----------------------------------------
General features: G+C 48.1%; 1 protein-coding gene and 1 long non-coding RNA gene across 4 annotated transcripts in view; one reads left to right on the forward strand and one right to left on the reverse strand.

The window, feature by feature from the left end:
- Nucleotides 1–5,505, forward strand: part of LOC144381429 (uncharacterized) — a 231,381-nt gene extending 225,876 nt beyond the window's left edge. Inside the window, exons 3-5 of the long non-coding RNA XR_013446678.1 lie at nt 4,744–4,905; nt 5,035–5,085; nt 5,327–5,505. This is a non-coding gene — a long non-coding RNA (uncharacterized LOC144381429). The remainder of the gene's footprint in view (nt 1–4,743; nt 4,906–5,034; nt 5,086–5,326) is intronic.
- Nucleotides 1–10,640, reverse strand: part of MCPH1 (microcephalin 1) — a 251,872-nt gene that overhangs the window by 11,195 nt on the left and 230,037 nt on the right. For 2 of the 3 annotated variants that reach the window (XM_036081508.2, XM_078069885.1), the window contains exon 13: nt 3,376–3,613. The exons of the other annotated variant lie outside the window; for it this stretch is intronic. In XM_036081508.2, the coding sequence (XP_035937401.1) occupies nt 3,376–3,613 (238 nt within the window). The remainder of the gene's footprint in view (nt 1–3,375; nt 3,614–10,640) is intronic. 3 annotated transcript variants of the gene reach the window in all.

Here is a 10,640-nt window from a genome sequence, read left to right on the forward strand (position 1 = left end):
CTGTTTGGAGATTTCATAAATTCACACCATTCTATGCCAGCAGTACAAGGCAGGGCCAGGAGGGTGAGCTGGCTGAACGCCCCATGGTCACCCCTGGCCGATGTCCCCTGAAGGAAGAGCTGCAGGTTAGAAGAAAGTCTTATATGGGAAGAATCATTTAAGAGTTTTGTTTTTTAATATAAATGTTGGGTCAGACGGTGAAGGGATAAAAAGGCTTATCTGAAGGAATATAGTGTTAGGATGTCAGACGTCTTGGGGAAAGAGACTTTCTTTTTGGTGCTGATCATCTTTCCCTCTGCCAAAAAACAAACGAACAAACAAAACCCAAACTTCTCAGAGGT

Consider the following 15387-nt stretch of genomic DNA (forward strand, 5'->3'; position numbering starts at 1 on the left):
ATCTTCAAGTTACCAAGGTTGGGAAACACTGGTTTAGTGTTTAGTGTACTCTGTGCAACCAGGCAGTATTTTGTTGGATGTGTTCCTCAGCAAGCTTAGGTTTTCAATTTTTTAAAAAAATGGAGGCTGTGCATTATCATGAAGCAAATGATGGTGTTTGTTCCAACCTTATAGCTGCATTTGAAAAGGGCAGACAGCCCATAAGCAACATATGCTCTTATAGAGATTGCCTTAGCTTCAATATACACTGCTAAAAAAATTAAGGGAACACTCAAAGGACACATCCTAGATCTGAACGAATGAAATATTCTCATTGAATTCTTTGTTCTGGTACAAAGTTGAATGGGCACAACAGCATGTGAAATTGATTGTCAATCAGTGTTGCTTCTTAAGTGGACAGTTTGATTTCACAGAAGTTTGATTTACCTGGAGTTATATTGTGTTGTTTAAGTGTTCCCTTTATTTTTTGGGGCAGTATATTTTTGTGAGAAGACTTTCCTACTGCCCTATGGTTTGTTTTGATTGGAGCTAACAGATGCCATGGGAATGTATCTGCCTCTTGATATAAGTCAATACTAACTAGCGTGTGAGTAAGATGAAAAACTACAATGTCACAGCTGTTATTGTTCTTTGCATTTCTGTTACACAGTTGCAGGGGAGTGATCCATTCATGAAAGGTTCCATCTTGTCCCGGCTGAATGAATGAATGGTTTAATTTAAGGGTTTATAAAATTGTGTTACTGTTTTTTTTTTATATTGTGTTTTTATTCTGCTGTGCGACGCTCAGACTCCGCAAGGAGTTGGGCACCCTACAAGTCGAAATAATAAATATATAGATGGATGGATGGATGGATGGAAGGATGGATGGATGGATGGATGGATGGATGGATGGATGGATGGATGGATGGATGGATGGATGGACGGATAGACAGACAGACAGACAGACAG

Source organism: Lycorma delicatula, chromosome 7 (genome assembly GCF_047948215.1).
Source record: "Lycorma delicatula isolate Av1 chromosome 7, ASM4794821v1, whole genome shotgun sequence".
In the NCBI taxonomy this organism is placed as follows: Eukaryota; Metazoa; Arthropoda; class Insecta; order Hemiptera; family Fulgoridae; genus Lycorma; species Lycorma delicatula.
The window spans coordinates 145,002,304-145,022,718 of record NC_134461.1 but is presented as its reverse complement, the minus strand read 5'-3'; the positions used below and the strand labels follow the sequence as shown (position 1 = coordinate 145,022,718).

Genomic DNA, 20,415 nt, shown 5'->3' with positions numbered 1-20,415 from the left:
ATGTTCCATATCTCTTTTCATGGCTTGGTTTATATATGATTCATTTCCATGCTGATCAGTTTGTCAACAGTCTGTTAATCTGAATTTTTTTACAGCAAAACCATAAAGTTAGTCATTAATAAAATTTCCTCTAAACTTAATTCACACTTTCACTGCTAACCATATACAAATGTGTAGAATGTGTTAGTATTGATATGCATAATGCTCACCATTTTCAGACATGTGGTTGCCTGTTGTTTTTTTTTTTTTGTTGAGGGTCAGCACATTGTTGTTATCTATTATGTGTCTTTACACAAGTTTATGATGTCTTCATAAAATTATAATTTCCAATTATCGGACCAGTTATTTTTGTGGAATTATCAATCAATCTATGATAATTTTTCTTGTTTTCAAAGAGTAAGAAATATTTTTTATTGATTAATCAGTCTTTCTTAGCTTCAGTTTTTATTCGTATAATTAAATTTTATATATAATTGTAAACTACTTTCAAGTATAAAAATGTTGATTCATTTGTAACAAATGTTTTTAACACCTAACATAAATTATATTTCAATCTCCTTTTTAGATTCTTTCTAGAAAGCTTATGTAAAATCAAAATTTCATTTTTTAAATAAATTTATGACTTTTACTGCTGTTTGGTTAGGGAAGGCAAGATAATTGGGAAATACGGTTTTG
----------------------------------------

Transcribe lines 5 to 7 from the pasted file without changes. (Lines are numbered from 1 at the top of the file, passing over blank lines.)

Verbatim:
Here is a 10,640-nt window from a genome sequence, read left to right on the forward strand (position 1 = left end):
CTGTTTGGAGATTTCATAAATTCACACCATTCTATGCCAGCAGTACAAGGCAGGGCCAGGAGGGTGAGCTGGCTGAACGCCCCATGGTCACCCCTGGCCGATGTCCCCTGAAGGAAGAGCTGCAGGTTAGAAGAAAGTCTTATATGGGAAGAATCATTTAAGAGTTTTGTTTTTTAATATAAATGTTGGGTCAGACGGTGAAGGGATAAAAAGGCTTATCTGAAGGAATATAGTGTTAGGATGTCAGACGTCTTGGGGAAAGAGACTTTCTTTTTGGTGCTGATCATCTTTCCCTCTGCCAAAAAACAAACGAACAAACAAAACCCAAACTTCTCAGAGGT

Consider the following 15387-nt stretch of genomic DNA (forward strand, 5'->3'; position numbering starts at 1 on the left):